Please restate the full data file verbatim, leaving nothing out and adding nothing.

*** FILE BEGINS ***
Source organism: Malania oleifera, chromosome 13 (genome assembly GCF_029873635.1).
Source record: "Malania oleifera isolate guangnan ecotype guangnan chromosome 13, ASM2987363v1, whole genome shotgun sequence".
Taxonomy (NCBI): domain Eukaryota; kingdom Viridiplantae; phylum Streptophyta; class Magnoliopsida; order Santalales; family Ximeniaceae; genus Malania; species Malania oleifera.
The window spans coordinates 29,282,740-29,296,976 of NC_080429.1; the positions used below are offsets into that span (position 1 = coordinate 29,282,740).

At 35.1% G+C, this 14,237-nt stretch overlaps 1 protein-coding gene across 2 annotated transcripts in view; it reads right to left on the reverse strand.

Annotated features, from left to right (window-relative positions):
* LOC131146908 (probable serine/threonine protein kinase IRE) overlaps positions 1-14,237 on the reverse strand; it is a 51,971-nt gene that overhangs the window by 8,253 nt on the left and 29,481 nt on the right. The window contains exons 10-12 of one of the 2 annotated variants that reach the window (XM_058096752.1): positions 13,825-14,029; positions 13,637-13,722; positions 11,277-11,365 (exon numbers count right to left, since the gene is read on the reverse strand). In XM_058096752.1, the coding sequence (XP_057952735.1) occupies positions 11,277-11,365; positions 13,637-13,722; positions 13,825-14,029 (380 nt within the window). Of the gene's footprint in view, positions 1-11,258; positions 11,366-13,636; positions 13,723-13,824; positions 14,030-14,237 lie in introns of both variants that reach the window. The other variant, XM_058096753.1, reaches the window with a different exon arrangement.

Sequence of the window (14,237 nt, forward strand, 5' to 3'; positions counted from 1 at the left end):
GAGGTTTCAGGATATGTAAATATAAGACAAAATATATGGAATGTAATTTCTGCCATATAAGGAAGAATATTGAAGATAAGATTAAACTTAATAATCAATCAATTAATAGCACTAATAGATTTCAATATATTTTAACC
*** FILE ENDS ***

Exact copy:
Source organism: Malania oleifera, chromosome 13 (genome assembly GCF_029873635.1).
Source record: "Malania oleifera isolate guangnan ecotype guangnan chromosome 13, ASM2987363v1, whole genome shotgun sequence".
Taxonomy (NCBI): domain Eukaryota; kingdom Viridiplantae; phylum Streptophyta; class Magnoliopsida; order Santalales; family Ximeniaceae; genus Malania; species Malania oleifera.
The window spans coordinates 29,282,740-29,296,976 of NC_080429.1; the positions used below are offsets into that span (position 1 = coordinate 29,282,740).

At 35.1% G+C, this 14,237-nt stretch overlaps 1 protein-coding gene across 2 annotated transcripts in view; it reads right to left on the reverse strand.

Annotated features, from left to right (window-relative positions):
* LOC131146908 (probable serine/threonine protein kinase IRE) overlaps positions 1-14,237 on the reverse strand; it is a 51,971-nt gene that overhangs the window by 8,253 nt on the left and 29,481 nt on the right. The window contains exons 10-12 of one of the 2 annotated variants that reach the window (XM_058096752.1): positions 13,825-14,029; positions 13,637-13,722; positions 11,277-11,365 (exon numbers count right to left, since the gene is read on the reverse strand). In XM_058096752.1, the coding sequence (XP_057952735.1) occupies positions 11,277-11,365; positions 13,637-13,722; positions 13,825-14,029 (380 nt within the window). Of the gene's footprint in view, positions 1-11,258; positions 11,366-13,636; positions 13,723-13,824; positions 14,030-14,237 lie in introns of both variants that reach the window. The other variant, XM_058096753.1, reaches the window with a different exon arrangement.

Sequence of the window (14,237 nt, forward strand, 5' to 3'; positions counted from 1 at the left end):
GAGGTTTCAGGATATGTAAATATAAGACAAAATATATGGAATGTAATTTCTGCCATATAAGGAAGAATATTGAAGATAAGATTAAACTTAATAATCAATCAATTAATAGCACTAATAGATTTCAATATATTTTAACC